When I take my kids’ portraits, I spend a lot of time scouting exactly the right spot (and time) for the right lighting. I time the session with their mood. I pull from years of reading and practice and training I’ve acquired to get not only the right exposure in camera whenever possible, but the right set of options that give me a good exposure plus the artistic choices that I want.
But when I am at Walt Disney World (or Disneyland), I am there to enjoy my kids, my spouse, or even just my surroundings. I want (and cherish) good pictures, but not at the expense of creating real memories!
[clickToTweet tweet=”I want good pictures, but not at the expense of creating real memories!” quote=”I want good pictures, but not at the expense of creating real memories!”]
With that in mind, I have learned over the years what to bring – and what to leave at home – if you have a choice of photography gear. If you’re just starting out and don’t have much, this may be a good starting point for every day shooting as well; to be honest, life should be more about making memories than always having a camera plastered to our face. I know, sometimes easier said than done.
First, let me say this: whatever camera you have (phones included) will be fine for your trip. It really will.
If you want great pictures and are in the market for a camera, but you are not interested in photography as a whole, there are some excellent point and shoot cameras that are easy to carry around and take really high-quality shots. My favorite, hands-down, is the Canon G7X. I may have had a little bit of a panic attack a few times without my SLR, but I actually took this little thing – and no other gear – to Hawaii. I cannot believe I’m saying this, but I really did not regret the decision for one moment.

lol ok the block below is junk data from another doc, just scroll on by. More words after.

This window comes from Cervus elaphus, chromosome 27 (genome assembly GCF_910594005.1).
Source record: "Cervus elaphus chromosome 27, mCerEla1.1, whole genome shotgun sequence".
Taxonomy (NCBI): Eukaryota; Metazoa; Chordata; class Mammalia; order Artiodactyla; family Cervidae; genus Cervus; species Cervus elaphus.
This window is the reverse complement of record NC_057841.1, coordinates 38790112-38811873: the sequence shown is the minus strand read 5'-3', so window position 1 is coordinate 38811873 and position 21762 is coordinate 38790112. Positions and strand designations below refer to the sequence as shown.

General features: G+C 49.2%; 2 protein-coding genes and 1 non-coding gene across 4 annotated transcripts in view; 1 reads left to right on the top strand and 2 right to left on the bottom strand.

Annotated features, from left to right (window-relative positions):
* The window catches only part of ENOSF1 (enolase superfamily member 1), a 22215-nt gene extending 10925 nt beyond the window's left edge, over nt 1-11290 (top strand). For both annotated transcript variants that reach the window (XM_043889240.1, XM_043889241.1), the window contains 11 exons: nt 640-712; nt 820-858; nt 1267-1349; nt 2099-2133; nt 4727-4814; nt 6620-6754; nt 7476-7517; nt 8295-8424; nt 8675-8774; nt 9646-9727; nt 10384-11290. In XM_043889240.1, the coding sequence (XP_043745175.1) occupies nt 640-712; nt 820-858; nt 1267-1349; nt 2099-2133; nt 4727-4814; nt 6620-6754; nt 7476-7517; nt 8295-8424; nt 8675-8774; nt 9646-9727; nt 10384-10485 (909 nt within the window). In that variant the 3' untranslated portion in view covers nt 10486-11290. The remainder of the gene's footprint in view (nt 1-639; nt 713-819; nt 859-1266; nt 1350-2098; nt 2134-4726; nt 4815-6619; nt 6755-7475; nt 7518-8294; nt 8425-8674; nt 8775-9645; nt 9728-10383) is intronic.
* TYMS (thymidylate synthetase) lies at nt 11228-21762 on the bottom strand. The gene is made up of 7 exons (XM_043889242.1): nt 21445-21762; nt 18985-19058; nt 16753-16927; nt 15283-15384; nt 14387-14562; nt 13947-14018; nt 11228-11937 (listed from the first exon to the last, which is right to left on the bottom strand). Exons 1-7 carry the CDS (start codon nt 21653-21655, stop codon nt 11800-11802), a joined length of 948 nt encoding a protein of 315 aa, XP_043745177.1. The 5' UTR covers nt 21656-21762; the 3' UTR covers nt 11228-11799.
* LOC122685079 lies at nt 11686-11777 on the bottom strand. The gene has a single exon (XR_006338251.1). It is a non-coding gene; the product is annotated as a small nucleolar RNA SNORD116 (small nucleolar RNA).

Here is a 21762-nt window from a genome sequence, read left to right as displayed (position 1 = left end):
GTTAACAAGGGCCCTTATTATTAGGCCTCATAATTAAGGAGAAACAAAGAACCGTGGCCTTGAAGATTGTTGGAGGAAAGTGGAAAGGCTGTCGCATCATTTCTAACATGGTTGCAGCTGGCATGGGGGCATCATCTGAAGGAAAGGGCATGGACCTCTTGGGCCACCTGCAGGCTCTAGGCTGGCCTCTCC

Do not feel like you need a DSLR because you are a) going on a nice vacation or b) have cute kids. I have watched so many people throw thousands of dollars at an electronics store to take pictures that are good, but could have been taken with a new model point and shoot. Usually better, because there are fewer settings to mess up if you don’t plan on learning them anyway.
[clickToTweet tweet=”Do not feel like you need a DSLR because you are a) going on a nice vacation or b) have cute kids” quote=”Do not feel like you need a DSLR because you are a) going on a nice vacation or b) have cute kids”]
That said, I cannot say enough about how wonderful it is for photography enthusiasts to shoot at Disney Parks. You will be hard-pressed to find a place more rich with detail, color, and – most importantly – joy.
Best Photography Gear to take to Disney Parks
- A low-aperture, prime lens. For dark rides, fireworks, shows, etc you will need a very “wide open” aperture, as there is no flash photography in many of the attractions. Let me just say this now – if you break the rule and use a flash, your picture will stink anyway. It just will. So please don’t do it.
- A versatile “walk around” lens. I keep the same lens on my camera 85% of the time. When I had a crop body, my personal favorite, hands down, was the Sigma 17-50 f/2.8 EX. My current go to for my full frame camera is the Canon 24-105 f/4 L.
For an everyday lens, you’ll want something with a decent reach while keeping as low an aperture as possible. If money is no option, I prefer a fixed aperture lens – but that’s a discussion for another day, or another blog entirely!
- An external flash. Some cameras like the Canon Rebel series have an on-camera flash. On many cameras (mine included), there is none. That said, even a lower-priced, reputable external flash will provide much more benefit than any on-camera flash would.